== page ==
I remember being impressed with the vocabulary in Belly Up by Stuart Gibbs, especially because it’s a contemporary, realistic mystery/adventure story featuring a twelve-year-old boy. There is no fanciful world-building or trying to be quirky… just an average kid who happens to know words and uses them. It made me happy.

  5. Carol Chittenden

    How I loved interesting words as a child! I used to have a collection of the 5-syllable ones: “antihistamine” was a favorite, and “occasionally” and “vocabulary” among others.
    For exciting current wordplay, I’m loving Dear Life, You Suck, by Scott Blagden. It’s full of delicious profanity that pops emotions out the side of the mouth, sometimes with a sneer, sometimes with a kiss.

    1. Elizabeth Bluemle Post author

      (And I am waiting for YOUR novel, Wordsmith Chittenden.) Speaking of your liking the word “occasionally” as a child, I love the phase little kids go through when they discover the use of the word “actually.” They all seem to hit a phase where they preface many sentences with, “Actually…” Makes a three- or four-year-old sound oddly adult.
      I also love making up words that should exist but don’t. There was a book I loved by Eleanor Cameron, called A Room Made of Windows. In it, the main character has just been severely disappointed (not allowed to go to a play) by her mother and I think stepfather or her mother’s new boyfriend, and she yells out the window after them, “I regard you with the utmost despision!” (From memory, so I may have the quote a little bit off.)
      The word “obstinate” has always seemed to me to be better as “obstinant,” for some reason, and it wasn’t until college that I learned I had it wrong.

      1. Mary

        My son is almost 4 and currently right in the throes of his “actually” phase. My favorite was not long ago, when we were driving somewhere and I commented on a field of cows we saw from the car window. “Actually, Mom,” he said, sounding very superior, “I believe those are animals of a different type.”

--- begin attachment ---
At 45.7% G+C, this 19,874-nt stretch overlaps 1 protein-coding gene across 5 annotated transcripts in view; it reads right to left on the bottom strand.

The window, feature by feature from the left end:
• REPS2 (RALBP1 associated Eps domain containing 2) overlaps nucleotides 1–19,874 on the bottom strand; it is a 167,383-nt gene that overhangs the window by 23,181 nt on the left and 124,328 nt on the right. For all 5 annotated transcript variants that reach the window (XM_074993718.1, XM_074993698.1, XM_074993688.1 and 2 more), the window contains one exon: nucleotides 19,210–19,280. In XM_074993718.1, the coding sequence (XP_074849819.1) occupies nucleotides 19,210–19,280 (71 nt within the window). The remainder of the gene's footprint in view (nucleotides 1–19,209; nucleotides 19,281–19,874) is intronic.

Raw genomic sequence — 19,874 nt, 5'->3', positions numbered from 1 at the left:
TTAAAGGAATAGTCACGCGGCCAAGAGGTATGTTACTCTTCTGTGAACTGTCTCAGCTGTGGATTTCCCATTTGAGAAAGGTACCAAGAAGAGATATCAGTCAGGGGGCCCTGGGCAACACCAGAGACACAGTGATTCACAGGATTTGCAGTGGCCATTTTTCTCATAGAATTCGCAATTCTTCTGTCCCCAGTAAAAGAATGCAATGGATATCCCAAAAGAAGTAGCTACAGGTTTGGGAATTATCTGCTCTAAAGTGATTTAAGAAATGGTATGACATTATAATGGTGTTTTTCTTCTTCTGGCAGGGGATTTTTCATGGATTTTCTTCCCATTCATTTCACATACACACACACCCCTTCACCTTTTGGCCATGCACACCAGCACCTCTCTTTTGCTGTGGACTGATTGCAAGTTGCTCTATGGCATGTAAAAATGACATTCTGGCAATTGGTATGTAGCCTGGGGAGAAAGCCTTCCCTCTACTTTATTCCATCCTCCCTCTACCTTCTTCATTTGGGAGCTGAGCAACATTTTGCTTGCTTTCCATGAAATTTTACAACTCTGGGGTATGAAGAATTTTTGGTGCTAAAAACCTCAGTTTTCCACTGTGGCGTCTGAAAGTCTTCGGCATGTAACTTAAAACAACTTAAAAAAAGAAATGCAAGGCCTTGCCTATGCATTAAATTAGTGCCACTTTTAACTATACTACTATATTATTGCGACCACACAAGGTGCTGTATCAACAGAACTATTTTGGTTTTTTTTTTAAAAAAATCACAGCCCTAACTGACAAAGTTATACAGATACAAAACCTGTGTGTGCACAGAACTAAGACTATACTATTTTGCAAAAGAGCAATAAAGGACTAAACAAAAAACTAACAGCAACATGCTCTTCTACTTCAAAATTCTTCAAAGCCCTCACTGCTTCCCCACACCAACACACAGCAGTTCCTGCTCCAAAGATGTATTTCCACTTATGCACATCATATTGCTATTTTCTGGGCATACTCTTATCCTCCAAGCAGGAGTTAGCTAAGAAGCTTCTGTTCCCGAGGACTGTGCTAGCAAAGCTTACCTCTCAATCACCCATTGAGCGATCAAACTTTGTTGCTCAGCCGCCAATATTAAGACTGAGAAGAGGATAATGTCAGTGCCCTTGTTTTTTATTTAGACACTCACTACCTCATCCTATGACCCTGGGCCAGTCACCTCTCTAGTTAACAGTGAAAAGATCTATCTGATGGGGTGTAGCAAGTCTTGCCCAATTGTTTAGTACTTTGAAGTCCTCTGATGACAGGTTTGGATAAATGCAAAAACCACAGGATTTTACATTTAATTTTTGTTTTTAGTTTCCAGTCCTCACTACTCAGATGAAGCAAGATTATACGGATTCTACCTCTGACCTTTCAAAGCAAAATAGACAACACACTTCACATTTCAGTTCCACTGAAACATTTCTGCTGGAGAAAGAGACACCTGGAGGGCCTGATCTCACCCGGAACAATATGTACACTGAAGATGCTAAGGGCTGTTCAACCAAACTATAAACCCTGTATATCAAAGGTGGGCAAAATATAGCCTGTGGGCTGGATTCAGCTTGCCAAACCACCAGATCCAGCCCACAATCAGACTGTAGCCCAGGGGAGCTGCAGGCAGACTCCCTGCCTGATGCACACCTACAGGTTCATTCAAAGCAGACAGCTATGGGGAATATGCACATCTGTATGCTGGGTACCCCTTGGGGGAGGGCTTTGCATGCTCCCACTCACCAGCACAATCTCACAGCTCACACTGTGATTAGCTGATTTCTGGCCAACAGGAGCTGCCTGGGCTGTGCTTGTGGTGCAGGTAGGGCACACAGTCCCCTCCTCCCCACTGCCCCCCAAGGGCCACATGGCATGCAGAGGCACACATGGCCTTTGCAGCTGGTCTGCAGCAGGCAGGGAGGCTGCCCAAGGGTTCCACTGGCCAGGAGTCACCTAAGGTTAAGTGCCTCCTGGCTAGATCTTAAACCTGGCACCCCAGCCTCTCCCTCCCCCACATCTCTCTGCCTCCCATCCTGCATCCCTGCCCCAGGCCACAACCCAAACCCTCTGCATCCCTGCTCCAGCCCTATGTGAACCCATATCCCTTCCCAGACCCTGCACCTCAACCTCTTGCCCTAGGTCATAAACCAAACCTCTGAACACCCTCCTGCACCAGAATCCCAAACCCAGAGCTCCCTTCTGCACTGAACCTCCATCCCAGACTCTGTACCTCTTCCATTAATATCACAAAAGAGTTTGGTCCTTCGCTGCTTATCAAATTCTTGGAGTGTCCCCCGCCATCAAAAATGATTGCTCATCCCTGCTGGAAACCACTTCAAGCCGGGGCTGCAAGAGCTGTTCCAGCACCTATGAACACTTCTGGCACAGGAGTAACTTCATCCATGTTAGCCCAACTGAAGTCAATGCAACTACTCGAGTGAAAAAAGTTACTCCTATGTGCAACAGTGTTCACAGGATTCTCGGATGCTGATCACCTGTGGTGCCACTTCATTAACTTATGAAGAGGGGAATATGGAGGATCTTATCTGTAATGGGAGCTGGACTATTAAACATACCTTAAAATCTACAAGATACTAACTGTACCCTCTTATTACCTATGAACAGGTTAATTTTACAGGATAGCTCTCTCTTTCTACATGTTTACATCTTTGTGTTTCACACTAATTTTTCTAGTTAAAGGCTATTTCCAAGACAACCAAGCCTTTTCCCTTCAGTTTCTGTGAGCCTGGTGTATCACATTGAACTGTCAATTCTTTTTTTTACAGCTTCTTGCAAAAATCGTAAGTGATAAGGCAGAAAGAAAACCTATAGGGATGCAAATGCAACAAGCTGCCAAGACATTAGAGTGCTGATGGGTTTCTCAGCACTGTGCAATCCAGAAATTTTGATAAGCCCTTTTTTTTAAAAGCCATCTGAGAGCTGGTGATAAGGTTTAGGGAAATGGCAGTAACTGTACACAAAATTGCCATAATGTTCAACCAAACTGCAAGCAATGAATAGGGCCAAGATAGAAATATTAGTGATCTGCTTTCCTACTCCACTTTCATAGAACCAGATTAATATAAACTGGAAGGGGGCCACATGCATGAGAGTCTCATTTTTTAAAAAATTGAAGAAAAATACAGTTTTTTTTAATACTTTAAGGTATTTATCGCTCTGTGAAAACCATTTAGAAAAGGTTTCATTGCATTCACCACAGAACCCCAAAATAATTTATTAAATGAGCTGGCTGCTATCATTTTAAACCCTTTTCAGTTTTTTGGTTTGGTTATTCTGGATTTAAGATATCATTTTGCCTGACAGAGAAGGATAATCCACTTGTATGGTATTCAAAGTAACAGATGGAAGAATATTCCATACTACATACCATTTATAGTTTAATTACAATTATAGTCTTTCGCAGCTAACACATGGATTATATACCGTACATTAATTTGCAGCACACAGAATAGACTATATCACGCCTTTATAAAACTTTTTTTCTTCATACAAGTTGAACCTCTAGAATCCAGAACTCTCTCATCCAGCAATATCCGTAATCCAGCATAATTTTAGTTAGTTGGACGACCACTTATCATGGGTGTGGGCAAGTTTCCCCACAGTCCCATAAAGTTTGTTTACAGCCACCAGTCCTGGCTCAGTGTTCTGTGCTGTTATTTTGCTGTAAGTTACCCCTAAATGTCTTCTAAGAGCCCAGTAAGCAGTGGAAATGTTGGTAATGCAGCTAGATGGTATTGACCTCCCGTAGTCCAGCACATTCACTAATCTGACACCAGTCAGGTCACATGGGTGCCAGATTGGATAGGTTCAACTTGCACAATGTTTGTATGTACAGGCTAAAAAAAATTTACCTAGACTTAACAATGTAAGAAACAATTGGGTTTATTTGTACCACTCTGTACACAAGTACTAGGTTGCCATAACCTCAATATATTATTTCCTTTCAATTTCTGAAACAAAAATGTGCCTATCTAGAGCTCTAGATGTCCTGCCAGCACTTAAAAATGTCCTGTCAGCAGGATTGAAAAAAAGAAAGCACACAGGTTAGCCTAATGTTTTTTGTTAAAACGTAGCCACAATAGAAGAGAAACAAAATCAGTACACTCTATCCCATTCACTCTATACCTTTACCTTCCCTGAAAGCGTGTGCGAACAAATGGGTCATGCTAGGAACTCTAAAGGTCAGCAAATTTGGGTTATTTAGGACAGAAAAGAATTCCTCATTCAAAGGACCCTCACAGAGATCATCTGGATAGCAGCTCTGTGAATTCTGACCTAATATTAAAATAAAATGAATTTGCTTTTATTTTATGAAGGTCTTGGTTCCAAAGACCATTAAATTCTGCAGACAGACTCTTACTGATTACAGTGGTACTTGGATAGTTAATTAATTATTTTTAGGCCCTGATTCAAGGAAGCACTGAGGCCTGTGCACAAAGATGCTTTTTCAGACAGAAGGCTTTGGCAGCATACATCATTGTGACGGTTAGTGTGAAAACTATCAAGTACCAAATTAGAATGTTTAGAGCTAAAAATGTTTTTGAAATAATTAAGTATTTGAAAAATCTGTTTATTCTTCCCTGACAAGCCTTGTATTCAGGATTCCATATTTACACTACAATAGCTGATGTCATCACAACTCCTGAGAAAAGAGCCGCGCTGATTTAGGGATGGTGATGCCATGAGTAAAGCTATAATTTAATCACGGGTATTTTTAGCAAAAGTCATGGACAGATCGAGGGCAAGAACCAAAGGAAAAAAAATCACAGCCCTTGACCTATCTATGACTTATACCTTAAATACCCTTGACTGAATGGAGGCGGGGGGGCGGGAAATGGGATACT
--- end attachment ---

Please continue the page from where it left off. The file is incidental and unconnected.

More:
Ohh-kaaay. 🙂

  6. Elizabeth

    Megan Whalen Turner, who uses sentences like, “You will have a sinecure, a pathetically easy job.” to build the definition right in.
    And Lemony Snicket.

  7. dana alison levy

    Maryrose Wood’s The Incorrigible Children of Ashton Place series is one that does a great job both introducing more complex language and also explaining it in a fun way. And as both a writer who loves words and a mother of an eleven-year-old son who describes his feelings about gravy by saying “I’m indifferent: I don’t relish it or avoid it,” – well, I’m glad these books exist.

  8. D.R. Maddock

    When I was a kid, I was obsessed with huge words. Pulchritudinous was a favorite of mine, as was the (oft debated) floccinaucinihilipilification. I can still say the word without a hitch because I would often shout to my third grade teacher that the homework assignment she gave us was “floccinaucinihilipilification itself!”
    When I write for kids, I don’t try to put big words in, but I feel like a few of them just flow naturally. Sinuous is one that makes it in a bit. Disentangled is another. Mostly verbs that don’t fit in the “vanity words” category. I like putting words in in a way that I think they can learn from. I do the same thing with the science in my science-fiction.